The controversy surrounding the historical criticism of the Bible in late nineteenth-century America can be understood by examining approaches to the Bible among Protestant intellectuals between 1820 and 1900. The scholarly study of the Bible lay near the heart of American intellectual life during the nineteenth century, and, for much of the century, learned discourse more or less presumed the timelessness and certitude of biblical revelation. From the early years of the century, the Scottish philosophy of Common Sense armed American theologians with an effective apologetic by which to defend Christianity from the dangers associated with German biblical criticism and other threats. But the weapons of the Common Sense apologetic, ironically, became a stumbling block to many Protestant intellectuals, especially during the second half of the nineteenth century, because its assumptions increasingly pitted the modern disciplines against the older science of the Bible. Responses to the modern disciplines, especially geology and Darwinian evolution, sapped the older Common Sense approach and encouraged concessions among American scholars to historicist approaches, making the menace of German biblical criticism seem real for the first time.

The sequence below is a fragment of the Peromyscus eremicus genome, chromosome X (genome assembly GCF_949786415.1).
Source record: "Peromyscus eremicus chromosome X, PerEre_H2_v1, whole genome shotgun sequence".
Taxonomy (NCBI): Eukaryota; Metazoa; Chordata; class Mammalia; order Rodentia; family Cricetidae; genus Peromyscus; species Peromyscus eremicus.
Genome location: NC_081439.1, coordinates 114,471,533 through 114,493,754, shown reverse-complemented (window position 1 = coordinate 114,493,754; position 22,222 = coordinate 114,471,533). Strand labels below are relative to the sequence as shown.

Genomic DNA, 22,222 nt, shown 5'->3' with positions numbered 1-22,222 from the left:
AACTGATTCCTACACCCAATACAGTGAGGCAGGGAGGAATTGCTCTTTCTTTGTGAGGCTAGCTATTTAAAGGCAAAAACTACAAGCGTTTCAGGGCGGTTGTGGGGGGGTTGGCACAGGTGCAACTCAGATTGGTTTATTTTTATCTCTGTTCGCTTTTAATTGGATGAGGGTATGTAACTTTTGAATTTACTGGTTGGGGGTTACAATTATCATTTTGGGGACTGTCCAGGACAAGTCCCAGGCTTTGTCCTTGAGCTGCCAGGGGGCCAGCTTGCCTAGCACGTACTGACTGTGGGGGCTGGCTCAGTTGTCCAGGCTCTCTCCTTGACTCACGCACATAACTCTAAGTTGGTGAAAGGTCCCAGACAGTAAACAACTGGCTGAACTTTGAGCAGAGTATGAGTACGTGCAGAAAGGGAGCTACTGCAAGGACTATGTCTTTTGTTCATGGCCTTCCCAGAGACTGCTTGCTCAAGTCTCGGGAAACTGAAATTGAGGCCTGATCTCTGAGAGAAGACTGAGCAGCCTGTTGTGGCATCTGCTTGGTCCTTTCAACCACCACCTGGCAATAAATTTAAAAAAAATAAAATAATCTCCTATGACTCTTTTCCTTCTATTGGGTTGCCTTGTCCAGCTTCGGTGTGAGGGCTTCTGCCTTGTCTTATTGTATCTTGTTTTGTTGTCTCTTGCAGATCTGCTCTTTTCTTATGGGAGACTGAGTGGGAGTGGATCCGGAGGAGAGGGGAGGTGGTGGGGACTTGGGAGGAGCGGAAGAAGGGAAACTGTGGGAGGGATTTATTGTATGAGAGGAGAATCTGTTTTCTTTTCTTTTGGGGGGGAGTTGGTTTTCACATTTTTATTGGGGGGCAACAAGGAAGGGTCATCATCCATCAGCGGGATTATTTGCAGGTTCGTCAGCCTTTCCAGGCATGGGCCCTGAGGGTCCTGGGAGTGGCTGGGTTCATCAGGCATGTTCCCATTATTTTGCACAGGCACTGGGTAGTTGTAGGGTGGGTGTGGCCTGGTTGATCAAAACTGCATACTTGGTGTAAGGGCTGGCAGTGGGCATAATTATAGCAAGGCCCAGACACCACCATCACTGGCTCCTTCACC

After 1870, concerns about the encroachments of philosophical naturalism, associated with Darwinian theory, exacerbated concerns about the naturalistic overtones of historical biblical criticism. These worries sharpened reactions to German criticism among American Protestant intellectuals. As an increasing number of Protestant intellectuals accommodated themselves to the historical, “scientific" understanding of the Bible, other Protestant intellectuals, maintaining the older scriptural apologetic, attacked these innovations as antithetical to divine revelation. Both sides, however, saw their efforts as defending the Bible’s relevance to the modern world. Moreover, these debates provided one of the chief avenues by which historicist assumptions about human culture infiltrated American intellectual life: large numbers of Americans, both the educated and the ordinary, encountered the claims of historicism most directly or for the first time in the arena of conflict over biblical criticism.
As a work of history, this project relies primarily on research in the personal papers and published essays of American Protestant intellectuals, especially theologians and biblical scholars in the Unitarian, Congregationalist, and Presbyterian denominations.